Why shouldn’t you buy Initial Public Offerings (IPOs)? Understanding the negatives behind all the positive hype about investing in IPOs.
Hop on the IPO bull wagon?
The Malaysian market for 2017 appears to have quite a few IPOs lined up. Behind the hype, euphoria, and finger-licking, are IPOs a wise choice for investing?
An Initial Public Offering (IPO) is when a company is first listed to be publicly traded on a stock exchange like Bursa Malaysia. Shares can be listed in any stock exchange in the world provided they meet regulatory guidelines. Different exchanges have different rules (for example, some Singaporean companies are listed in Malaysia because you cannot short-sell shares in Malaysia).
Most of the time, a company that lists for an IPO is a (relatively) new company. Advantages for the company by listing include raising money (capital) without borrowing from a financial institution, and/or to clear off debt. An IPO also allows the founders of the company to exit (usually partially) a company by taking some cash out after their years of contributing blood, sweat, and tears while still retaining control of the company. Listing a company also allows a company to give stock options to employees which can be easily traded. An IPO listing can also be a branding and marketing boost for the company.
A long established private company may also decide to be listed with an IPO (or relisted after being delisted).
10 Reasons Against Buying IPOs
Beyond the hype and hope of making significant immediate profits, there are a number of compelling reasons to consider against investing in an IPO.
- As an investor, you are buying part of a business ownership. With newly listed companies, it is difficult to gauge the value of a company with limited historical public information beyond what is released.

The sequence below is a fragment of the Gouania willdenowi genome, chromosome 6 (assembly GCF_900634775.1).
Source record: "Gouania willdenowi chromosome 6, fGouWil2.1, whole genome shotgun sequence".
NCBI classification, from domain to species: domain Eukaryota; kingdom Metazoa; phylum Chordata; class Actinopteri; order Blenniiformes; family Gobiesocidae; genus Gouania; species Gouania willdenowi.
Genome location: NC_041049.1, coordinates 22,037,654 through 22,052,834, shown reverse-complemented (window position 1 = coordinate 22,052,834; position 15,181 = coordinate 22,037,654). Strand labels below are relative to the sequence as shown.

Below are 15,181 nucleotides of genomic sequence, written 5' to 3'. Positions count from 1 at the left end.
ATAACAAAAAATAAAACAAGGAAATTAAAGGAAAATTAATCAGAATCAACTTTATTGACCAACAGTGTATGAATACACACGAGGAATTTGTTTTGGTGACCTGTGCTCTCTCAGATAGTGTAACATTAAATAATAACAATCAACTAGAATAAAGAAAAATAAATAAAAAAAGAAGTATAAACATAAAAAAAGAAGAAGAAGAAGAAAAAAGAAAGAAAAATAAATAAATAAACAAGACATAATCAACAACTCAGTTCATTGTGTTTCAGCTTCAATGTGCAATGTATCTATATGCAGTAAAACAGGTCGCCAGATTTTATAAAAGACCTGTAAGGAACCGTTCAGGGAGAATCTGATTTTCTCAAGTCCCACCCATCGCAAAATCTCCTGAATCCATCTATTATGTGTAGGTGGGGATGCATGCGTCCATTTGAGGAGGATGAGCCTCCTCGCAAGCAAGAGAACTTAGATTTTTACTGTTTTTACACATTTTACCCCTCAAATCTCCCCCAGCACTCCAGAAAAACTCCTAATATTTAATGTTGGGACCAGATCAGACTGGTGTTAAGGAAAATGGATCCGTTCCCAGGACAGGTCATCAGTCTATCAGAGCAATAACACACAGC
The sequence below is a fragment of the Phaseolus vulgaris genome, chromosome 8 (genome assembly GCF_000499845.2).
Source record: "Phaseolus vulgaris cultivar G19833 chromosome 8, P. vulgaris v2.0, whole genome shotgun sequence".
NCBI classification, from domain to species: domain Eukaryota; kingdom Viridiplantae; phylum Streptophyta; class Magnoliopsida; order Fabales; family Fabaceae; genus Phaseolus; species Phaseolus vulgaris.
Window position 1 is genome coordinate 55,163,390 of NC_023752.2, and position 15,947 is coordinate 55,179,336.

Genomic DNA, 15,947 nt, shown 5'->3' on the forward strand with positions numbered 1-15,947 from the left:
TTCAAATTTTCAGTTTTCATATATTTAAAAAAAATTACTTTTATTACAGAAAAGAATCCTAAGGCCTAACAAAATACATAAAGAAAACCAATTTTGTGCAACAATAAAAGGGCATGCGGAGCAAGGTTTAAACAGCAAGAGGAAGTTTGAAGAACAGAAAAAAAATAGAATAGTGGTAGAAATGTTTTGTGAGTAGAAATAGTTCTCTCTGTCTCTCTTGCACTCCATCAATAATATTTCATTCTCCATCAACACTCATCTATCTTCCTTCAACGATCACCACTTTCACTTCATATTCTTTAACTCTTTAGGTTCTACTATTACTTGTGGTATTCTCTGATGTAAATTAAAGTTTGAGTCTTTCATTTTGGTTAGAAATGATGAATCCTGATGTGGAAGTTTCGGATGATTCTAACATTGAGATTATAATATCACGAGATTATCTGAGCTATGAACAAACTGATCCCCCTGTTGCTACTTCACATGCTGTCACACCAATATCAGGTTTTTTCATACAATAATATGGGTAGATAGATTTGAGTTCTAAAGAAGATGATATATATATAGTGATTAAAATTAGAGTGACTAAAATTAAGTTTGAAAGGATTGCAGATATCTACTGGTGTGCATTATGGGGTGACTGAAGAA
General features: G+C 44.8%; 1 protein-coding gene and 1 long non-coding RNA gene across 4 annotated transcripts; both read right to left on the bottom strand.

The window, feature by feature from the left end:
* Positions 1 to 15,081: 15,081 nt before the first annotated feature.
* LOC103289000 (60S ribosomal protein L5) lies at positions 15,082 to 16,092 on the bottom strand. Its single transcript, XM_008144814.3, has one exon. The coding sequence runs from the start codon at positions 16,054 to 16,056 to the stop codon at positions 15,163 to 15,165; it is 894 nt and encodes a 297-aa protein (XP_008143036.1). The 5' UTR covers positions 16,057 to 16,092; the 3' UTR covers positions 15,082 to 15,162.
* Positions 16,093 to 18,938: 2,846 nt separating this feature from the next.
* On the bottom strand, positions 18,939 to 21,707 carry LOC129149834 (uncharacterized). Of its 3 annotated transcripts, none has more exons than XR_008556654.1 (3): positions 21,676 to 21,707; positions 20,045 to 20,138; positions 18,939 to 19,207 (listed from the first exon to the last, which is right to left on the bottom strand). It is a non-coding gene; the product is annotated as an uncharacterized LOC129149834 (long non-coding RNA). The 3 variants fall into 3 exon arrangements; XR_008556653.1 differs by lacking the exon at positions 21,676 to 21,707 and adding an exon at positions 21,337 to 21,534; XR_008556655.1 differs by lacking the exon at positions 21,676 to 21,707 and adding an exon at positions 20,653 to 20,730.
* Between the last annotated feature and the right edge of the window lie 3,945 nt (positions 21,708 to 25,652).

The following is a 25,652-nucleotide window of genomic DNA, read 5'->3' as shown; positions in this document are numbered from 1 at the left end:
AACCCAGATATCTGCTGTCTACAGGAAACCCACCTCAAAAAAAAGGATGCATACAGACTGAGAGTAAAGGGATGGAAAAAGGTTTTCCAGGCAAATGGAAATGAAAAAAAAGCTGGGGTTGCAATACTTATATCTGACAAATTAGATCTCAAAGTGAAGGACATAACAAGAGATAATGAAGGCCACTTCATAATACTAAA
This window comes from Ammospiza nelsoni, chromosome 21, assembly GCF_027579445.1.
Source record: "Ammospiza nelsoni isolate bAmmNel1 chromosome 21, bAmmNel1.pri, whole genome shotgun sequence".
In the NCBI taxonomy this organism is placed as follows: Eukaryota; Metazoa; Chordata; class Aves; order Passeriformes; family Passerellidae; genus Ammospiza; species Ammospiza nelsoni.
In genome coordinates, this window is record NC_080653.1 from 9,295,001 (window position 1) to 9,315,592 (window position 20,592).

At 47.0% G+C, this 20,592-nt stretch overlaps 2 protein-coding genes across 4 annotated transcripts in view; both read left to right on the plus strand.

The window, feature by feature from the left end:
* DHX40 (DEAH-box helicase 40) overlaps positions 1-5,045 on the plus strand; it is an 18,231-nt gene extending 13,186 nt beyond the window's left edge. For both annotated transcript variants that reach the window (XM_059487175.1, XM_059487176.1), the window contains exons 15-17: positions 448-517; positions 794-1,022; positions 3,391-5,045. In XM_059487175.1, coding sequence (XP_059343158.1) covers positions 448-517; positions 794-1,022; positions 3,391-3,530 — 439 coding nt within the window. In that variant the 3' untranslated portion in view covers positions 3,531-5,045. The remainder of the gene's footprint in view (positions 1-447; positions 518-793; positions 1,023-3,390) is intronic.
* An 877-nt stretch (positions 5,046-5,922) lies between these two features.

- Whether you are a technical or fundamental investor (or both), there would unlikely be sufficient information to make a wise investment decision.
- IPOs are expensive for individual small investors. You are getting what is left over after selling to large institutional investors at a preferred price. After selling to large institutional investors at a better price, the leftovers are then offered as IPOs and are publicly sold at comparatively higher prices to individual small investors.
- You are hoping for someone to believe that the share is worth more than the IPO price after you buy it during the IPO (aka “bigger fool theory”)
- IPOs are being actively marketed and sold to you by investment bankers and the IPO’s underwriters to generate profits (for both themselves and the owners of the company). Acting as a salesperson, the brightest and rosiest picture of the company listed will be painted.
- The odds are not in your favor when you are being sold by the owners of the company at a price of their choice.It’s almost a mathematical impossibility to imagine that, out of the thousands of things for sale on a given day, the most attractively priced is the one being sold by a knowledgeable seller (company insiders) to a less-knowledgeable buyer (investors). – Warren Buffett
- Historically, most IPOs fall below their initial price in a year from their listing.
- Historically, most IPOs underperform the market in the long term.
- You should buy a company that produces you cash NOT a company that is looking for cash.
- In conclusion, IPO could be an abbreviation for:-
- It’s Probably Overpriced
- Imaginary Profits Only
- Insider’s Private Opportunity
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